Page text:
As deserted city centres continue to be a reality for many of us, a photographic series by Melbourne-based artist Tom Blachford is a timely reflection of metropolises in a post-pandemic future world.
Called Nihon Noir, which translates as Dark Japan, the photographs of architectural landmarks of Tokyo and Kyoto were shot late at night before Covid-19 was even a thing. Yet, their ominous and empty tone gives the impression they were taken during a lockdown. As Blachford puts it, the featured buildings exist in the "past, present and future all at once".
It's an exploration of modernist, Metabolist and postmodernist architecture, and a continuation of some of Blachford's earlier work, but this time round he embraces more radical structures such as Kengo Kuma's M2 building, allegedly one of the Pritzker Prize-winner's biggest regrets. His hyper-saturated colour palette of pink and purple hues and use of a cinematic 16:9 crop also marks a departure from the earlier iteration of the project.
Among the other buildings in his line of sight: the Kyoto International Conference Centre (Sachio Otani); Aoyama Technical College (Makato Sei Watanabe); and St Mary's Cathedral (Kenzō Tange). "The main aim of this series is to take buildings from the past, between 30-60 years old, and to photograph them in a way that makes them feel like they are from the future," Blachford tells Creative Boom. Citing the original Blade Runner film as an influence, he gravitated towards buildings that looked futuristic or "just plain bizarre".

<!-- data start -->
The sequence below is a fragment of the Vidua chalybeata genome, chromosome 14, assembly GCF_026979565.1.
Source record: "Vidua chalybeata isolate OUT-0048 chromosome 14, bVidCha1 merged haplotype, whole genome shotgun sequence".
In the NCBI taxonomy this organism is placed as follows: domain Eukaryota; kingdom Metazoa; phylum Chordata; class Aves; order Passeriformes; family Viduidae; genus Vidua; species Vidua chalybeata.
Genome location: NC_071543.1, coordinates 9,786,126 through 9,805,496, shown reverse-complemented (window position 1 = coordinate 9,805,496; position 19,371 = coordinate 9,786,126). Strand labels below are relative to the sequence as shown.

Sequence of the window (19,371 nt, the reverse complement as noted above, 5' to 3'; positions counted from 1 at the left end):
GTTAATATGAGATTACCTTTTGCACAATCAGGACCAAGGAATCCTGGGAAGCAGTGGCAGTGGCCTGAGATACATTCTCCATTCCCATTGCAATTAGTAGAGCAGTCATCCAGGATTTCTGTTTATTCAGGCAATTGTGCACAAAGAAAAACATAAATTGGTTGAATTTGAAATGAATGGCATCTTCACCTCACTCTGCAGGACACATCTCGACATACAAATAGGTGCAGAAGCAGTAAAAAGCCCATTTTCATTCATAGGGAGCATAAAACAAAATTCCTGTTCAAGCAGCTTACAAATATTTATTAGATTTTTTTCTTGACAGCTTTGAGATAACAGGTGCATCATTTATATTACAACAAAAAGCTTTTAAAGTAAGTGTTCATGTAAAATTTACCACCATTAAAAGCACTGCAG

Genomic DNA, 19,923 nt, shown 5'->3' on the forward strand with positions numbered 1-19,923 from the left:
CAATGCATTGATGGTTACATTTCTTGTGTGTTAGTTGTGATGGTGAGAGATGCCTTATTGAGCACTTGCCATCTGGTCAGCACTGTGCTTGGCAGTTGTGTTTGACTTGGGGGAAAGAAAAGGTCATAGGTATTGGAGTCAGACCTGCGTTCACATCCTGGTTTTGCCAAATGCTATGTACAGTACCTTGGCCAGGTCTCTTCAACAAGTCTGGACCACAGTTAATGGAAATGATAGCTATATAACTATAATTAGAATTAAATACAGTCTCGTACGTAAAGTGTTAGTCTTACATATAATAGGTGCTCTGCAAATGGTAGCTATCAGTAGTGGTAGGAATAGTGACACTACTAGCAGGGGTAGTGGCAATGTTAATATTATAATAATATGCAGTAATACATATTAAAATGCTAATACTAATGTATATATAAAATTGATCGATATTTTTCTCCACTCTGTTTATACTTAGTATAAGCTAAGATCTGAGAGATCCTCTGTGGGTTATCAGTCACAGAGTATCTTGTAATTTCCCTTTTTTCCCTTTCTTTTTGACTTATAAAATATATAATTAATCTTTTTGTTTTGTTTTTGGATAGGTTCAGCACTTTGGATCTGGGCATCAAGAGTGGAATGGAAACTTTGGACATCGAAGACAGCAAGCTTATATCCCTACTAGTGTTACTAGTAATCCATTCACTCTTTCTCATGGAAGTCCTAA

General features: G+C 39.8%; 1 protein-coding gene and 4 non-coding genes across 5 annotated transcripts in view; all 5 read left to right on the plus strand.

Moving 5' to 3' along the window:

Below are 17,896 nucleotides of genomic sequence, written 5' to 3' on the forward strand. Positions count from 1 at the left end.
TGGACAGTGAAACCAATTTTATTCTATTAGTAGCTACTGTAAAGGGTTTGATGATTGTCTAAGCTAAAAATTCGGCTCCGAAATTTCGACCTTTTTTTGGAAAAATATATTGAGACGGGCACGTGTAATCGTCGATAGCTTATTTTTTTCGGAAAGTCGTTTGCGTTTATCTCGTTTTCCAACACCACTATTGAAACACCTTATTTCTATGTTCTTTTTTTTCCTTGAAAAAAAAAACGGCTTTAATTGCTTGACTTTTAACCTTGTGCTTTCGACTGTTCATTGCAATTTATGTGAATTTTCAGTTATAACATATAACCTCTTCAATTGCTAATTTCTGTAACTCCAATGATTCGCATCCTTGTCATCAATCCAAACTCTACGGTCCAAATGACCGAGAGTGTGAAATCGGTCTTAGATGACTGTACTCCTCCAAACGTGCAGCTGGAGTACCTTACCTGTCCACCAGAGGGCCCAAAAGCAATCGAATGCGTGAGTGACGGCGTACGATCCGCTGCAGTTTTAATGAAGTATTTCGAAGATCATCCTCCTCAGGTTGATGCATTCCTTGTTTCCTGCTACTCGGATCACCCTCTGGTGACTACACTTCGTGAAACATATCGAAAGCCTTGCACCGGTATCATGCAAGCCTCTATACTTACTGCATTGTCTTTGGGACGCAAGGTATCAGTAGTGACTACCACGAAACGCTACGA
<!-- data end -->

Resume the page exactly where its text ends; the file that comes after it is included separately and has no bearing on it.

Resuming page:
Finding vantage points provided a unique challenge: in one instance, Blachford recalls how the staff of a late-night restaurant (specialising in chicken gizzards, no less) took a window off the hinges before he realised the rooftop would work just as well to capture the Edo-Tokyo Museum.
The night-crawling artist would shoot between 10pm and 4am, rewarding himself with a bowl of hot ramen and big cold beer on the way home. He adds: "My style will resonate differently with people after Covid-19, as empty cities became an actuality, not just a fantasy."
He adds: "Nihon Noir arose from my fascination with Tokyo and my desire to translate the feeling that struck me on my first visit, that somehow you have been transported to a parallel future where everything is more alien than familiar. My intention is for the viewer to ask not 'where' they were taken but 'when'."
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